By the time Rachel was three, and Joel six, in the spring of 1977, we moved to a bigger house with two acres of land in Westchester County. The schools were very good in the town of South Salem, which was one reason for the move. The new house sprawled beyond anything I thought we could ever be able to afford. We moved from a one bath, three-bedroom split-level home on a small lot, to a four-bedroom colonial with a fireplace, a huge kitchen and two acres of land. Woods and farmland surrounded us and it seemed like an idyllic place to live for a very long time.
Since family was my focus, I started cooking a lot. Although my mother wasn’t much of an inspiration in that department my grandmother was. I wanted to cook from scratch like she did, just not Polish food.
Julia Child was all the rage and I loved her show on PBS and her cookbook, The Art of French Cooking. I started with the first chapter and ploughed my way through making cheese sticks, stuffed mushrooms, coq au vin, beef stroganoff, fish cooked in parchment paper, puff pastry, béarnaise sauce, omelets, crepes, bread and baked Alaska!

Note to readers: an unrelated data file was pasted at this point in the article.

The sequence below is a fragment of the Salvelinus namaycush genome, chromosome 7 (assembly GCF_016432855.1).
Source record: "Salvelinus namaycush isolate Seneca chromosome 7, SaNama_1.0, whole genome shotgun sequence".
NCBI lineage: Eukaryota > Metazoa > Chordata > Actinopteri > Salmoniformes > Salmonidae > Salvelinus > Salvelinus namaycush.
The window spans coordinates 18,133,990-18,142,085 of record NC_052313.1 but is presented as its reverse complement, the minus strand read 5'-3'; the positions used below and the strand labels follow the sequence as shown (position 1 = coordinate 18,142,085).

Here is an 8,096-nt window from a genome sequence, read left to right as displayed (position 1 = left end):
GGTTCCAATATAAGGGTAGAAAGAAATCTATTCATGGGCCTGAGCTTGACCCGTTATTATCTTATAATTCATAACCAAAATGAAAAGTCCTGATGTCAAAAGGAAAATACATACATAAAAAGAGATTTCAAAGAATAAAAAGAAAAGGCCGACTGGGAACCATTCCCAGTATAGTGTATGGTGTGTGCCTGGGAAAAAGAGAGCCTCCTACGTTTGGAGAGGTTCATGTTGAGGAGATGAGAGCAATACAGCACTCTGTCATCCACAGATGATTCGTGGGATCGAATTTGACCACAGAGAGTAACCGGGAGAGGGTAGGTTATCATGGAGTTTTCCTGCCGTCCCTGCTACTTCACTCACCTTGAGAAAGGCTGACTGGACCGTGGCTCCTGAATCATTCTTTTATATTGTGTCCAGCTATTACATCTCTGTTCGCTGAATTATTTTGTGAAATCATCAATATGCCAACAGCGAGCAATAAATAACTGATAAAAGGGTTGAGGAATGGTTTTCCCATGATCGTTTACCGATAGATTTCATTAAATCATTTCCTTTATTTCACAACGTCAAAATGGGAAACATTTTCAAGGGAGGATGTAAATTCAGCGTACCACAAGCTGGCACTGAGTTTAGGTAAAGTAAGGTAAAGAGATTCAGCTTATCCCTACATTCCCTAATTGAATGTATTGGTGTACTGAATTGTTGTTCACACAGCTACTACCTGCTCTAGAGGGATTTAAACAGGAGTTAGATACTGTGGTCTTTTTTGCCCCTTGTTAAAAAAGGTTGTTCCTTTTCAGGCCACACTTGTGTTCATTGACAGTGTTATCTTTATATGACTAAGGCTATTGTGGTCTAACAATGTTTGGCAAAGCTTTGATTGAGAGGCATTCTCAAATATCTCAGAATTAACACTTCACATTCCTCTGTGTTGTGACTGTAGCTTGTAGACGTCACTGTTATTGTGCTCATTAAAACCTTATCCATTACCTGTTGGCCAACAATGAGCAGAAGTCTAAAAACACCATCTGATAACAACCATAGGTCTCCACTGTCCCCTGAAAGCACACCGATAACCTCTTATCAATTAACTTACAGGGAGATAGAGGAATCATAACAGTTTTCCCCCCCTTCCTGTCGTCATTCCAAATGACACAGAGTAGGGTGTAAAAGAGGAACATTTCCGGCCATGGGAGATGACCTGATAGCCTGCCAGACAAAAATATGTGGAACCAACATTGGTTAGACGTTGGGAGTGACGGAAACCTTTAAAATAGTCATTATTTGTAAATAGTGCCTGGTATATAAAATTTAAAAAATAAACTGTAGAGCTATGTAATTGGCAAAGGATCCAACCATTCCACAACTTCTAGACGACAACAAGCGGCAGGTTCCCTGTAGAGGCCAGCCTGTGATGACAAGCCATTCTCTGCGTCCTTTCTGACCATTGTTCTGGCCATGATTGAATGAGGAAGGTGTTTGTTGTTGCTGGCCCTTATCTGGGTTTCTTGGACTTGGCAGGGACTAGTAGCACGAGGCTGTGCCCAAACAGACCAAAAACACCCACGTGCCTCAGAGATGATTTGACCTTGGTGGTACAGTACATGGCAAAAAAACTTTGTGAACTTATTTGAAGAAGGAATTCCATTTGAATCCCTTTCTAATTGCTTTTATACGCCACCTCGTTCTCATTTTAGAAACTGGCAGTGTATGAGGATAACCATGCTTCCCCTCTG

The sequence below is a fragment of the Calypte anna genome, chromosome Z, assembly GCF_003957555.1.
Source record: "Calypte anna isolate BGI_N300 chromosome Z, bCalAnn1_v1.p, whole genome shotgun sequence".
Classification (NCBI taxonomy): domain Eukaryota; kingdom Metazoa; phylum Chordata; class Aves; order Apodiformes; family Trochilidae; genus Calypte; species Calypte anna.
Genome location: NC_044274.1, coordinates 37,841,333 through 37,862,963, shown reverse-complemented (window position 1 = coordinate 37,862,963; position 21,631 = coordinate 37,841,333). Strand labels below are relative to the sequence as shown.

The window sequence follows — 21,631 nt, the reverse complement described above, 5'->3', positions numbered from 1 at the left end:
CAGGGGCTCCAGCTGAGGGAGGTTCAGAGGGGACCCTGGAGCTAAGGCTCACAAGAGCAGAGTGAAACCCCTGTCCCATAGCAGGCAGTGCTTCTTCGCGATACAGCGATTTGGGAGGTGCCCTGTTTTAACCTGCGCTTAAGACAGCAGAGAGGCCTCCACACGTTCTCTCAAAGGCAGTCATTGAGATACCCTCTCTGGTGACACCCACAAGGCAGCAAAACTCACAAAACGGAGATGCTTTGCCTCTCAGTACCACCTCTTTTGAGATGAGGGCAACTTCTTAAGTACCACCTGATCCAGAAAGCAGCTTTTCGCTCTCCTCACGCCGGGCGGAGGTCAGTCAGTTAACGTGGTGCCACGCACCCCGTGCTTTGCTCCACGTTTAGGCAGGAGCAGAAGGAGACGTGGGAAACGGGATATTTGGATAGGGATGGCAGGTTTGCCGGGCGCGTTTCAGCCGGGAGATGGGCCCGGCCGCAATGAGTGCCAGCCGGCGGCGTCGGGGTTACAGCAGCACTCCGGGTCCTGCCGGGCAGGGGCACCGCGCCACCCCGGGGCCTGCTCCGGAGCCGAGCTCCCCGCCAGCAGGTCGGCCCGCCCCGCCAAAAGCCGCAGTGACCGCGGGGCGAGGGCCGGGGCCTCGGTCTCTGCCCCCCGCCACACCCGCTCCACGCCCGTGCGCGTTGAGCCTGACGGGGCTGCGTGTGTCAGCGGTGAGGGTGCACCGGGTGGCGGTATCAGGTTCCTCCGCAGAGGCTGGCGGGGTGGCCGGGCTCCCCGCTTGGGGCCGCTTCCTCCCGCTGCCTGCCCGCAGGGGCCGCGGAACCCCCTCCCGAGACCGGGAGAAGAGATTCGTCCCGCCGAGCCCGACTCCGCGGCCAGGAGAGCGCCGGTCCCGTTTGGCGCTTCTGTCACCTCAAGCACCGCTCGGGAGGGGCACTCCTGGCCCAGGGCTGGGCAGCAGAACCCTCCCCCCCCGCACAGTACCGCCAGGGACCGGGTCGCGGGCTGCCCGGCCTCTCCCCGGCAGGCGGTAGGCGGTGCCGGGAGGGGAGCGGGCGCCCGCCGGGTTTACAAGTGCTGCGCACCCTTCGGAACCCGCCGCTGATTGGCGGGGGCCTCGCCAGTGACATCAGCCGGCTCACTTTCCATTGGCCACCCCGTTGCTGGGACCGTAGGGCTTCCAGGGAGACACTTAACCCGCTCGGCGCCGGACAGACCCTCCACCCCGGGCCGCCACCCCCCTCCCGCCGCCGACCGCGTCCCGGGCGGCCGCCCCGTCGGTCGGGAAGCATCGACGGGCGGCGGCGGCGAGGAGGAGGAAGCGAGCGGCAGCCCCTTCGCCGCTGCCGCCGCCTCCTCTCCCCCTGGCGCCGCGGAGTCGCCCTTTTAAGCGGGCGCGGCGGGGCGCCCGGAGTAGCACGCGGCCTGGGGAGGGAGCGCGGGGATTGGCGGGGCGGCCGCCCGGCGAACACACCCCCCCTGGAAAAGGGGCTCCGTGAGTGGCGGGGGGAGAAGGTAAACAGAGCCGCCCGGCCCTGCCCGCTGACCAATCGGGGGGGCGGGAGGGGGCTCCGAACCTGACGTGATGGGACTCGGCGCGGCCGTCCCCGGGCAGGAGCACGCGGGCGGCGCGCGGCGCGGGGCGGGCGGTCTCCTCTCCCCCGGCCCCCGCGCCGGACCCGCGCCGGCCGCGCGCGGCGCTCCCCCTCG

If I couldn’t have a college degree, I wanted to darn well excel at something! Cooking opened social doorways. Most everyone loved to eat, and by hosting dinner parties I could shine. Len loved my new talent and especially liked being the host. This was a valuable asset for Len as his career opportunities grew.
When we moved to the new house, Len had just been hired by one of his accounting clients, PepsiCo. At thirty, he became the assistant controller. I didn’t realize it at the time, but we were stepping out of one world and into another.
Arthur Young, Len’s previous employer, was a conservative place to work. It required long hours, especially during the tax season, but Len didn’t have to work weekends or travel very much. They also had very few social functions to attend so I felt little social pressure to fit in.
Welcome to the world of being a corporate wife, Dale! I was an innocent at the time. I just thought, “How nice, Len got another really good job.” He was flying high and I wanted to be the good wife and mother, grounding our lives and cooking for our new friends. Len thrived in the new corporate environment.
The headquarters was in Purchase, New York, right next to White Plains. The impressive office complex included a world-class sculpture garden. Works by Louis Nevelson, Alexander Calder, Giacometti, Rodin, and Henry Moore dotted manicured lawns and formal gardens with bucolic ponds and streams.